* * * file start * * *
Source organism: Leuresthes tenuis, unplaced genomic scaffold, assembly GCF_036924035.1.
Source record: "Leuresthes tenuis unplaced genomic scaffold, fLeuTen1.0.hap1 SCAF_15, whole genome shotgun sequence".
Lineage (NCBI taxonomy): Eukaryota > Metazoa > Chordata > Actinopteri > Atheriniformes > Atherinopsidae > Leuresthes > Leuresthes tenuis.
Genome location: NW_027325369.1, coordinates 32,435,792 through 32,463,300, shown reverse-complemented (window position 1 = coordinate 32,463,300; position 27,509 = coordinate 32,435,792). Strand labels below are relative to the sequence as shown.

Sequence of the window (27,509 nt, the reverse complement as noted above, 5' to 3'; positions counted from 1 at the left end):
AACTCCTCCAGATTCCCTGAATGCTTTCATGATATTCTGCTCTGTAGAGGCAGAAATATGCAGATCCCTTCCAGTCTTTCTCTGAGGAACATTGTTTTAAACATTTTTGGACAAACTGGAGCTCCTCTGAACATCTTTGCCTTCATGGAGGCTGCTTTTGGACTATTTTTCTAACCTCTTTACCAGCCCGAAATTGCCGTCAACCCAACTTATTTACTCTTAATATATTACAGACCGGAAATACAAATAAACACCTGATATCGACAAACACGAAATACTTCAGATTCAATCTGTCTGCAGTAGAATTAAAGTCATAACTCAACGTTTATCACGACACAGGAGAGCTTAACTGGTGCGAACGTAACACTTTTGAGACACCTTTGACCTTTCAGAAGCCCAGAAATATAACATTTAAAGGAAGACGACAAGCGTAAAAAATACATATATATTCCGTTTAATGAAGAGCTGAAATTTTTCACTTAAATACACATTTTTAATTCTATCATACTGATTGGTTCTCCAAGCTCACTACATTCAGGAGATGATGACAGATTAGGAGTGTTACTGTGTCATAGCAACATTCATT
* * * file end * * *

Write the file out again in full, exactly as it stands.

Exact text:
Source organism: Leuresthes tenuis, unplaced genomic scaffold, assembly GCF_036924035.1.
Source record: "Leuresthes tenuis unplaced genomic scaffold, fLeuTen1.0.hap1 SCAF_15, whole genome shotgun sequence".
Lineage (NCBI taxonomy): Eukaryota > Metazoa > Chordata > Actinopteri > Atheriniformes > Atherinopsidae > Leuresthes > Leuresthes tenuis.
Genome location: NW_027325369.1, coordinates 32,435,792 through 32,463,300, shown reverse-complemented (window position 1 = coordinate 32,463,300; position 27,509 = coordinate 32,435,792). Strand labels below are relative to the sequence as shown.

Sequence of the window (27,509 nt, the reverse complement as noted above, 5' to 3'; positions counted from 1 at the left end):
AACTCCTCCAGATTCCCTGAATGCTTTCATGATATTCTGCTCTGTAGAGGCAGAAATATGCAGATCCCTTCCAGTCTTTCTCTGAGGAACATTGTTTTAAACATTTTTGGACAAACTGGAGCTCCTCTGAACATCTTTGCCTTCATGGAGGCTGCTTTTGGACTATTTTTCTAACCTCTTTACCAGCCCGAAATTGCCGTCAACCCAACTTATTTACTCTTAATATATTACAGACCGGAAATACAAATAAACACCTGATATCGACAAACACGAAATACTTCAGATTCAATCTGTCTGCAGTAGAATTAAAGTCATAACTCAACGTTTATCACGACACAGGAGAGCTTAACTGGTGCGAACGTAACACTTTTGAGACACCTTTGACCTTTCAGAAGCCCAGAAATATAACATTTAAAGGAAGACGACAAGCGTAAAAAATACATATATATTCCGTTTAATGAAGAGCTGAAATTTTTCACTTAAATACACATTTTTAATTCTATCATACTGATTGGTTCTCCAAGCTCACTACATTCAGGAGATGATGACAGATTAGGAGTGTTACTGTGTCATAGCAACATTCATT